Establishing a revocable living trust is just one estate planning strategy for protecting your family after you pass. A trust is revocable if you can alter or cancel it after it has been created. You would devise such a trust if you wanted to maintain control over your assets while you are still alive. If you wish, you may even reclaim assets you have placed into the trust.
Unlike an irrevocable trust, a revocable trust does not have its own tax ID number. Instead, the revocable trust shares a Social Security number with the grantor, who continues to file trust taxes using Form 1040 as if they retained personal ownership of the assets.
How Do You Create a Revocable Living Trust?
There are two main steps to creating a revocable living trust. First, your attorney will help you prepare a trust agreement, or a “declaration of trust,” which is a legally binding document you and the trustee must sign. Then, you will transfer property to the trustee, who will hold it on behalf of the beneficiaries you name.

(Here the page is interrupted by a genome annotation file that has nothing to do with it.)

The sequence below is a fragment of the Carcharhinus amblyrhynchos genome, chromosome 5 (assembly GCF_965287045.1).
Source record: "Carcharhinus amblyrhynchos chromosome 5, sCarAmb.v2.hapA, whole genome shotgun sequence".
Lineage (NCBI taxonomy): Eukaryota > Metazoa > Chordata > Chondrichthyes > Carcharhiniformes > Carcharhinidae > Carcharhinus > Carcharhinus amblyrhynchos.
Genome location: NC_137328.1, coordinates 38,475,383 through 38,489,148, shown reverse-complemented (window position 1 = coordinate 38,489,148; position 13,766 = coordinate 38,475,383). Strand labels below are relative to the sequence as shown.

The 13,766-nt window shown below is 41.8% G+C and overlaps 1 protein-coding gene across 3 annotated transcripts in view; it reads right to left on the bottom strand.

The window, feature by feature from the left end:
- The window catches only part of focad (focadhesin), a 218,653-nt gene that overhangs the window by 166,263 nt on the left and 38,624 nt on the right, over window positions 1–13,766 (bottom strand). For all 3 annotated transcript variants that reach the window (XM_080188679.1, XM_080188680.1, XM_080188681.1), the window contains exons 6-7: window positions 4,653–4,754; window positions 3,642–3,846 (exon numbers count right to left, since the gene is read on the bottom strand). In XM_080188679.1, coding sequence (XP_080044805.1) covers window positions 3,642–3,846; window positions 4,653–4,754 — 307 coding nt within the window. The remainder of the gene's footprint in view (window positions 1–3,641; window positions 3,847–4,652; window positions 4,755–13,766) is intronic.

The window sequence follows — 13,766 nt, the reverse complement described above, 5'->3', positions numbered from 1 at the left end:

Do I Need a Will If I Have a Revocable Trust?
A revocable trust is one way to distribute assets to beneficiaries, but when it comes to estate administration, a trust should not take the place of a will. Even if you establish a trust, you still need to draft a will as part of your estate planning documents. That way, you can cover all bases and take care of your family after you pass.
If you want to draft a will or create a revocable trust, turn to an estate planning attorney at Drake Law Firm PA in Mountain Home, AR. Check out their website to learn how they can help with trust administration and call (870) 425-2460 to schedule an initial consultation today.